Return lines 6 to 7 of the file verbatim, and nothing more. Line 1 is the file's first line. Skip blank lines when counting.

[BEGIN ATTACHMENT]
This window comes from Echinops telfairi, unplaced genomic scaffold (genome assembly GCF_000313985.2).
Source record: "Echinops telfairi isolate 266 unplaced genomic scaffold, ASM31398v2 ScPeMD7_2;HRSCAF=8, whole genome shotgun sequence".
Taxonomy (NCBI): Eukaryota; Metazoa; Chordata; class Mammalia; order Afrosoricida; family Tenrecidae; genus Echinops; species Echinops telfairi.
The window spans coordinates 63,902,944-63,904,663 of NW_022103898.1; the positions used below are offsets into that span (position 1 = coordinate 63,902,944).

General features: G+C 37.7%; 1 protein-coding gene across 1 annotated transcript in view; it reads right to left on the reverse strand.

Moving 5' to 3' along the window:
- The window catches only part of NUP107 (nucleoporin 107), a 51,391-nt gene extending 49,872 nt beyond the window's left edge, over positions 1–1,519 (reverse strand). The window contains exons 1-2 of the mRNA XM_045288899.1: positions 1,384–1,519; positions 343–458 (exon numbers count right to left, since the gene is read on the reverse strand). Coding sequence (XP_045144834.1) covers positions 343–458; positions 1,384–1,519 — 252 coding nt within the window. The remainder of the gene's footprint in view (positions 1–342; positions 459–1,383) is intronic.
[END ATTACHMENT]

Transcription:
Moving 5' to 3' along the window:
- The window catches only part of NUP107 (nucleoporin 107), a 51,391-nt gene extending 49,872 nt beyond the window's left edge, over positions 1–1,519 (reverse strand). The window contains exons 1-2 of the mRNA XM_045288899.1: positions 1,384–1,519; positions 343–458 (exon numbers count right to left, since the gene is read on the reverse strand). Coding sequence (XP_045144834.1) covers positions 343–458; positions 1,384–1,519 — 252 coding nt within the window. The remainder of the gene's footprint in view (positions 1–342; positions 459–1,383) is intronic.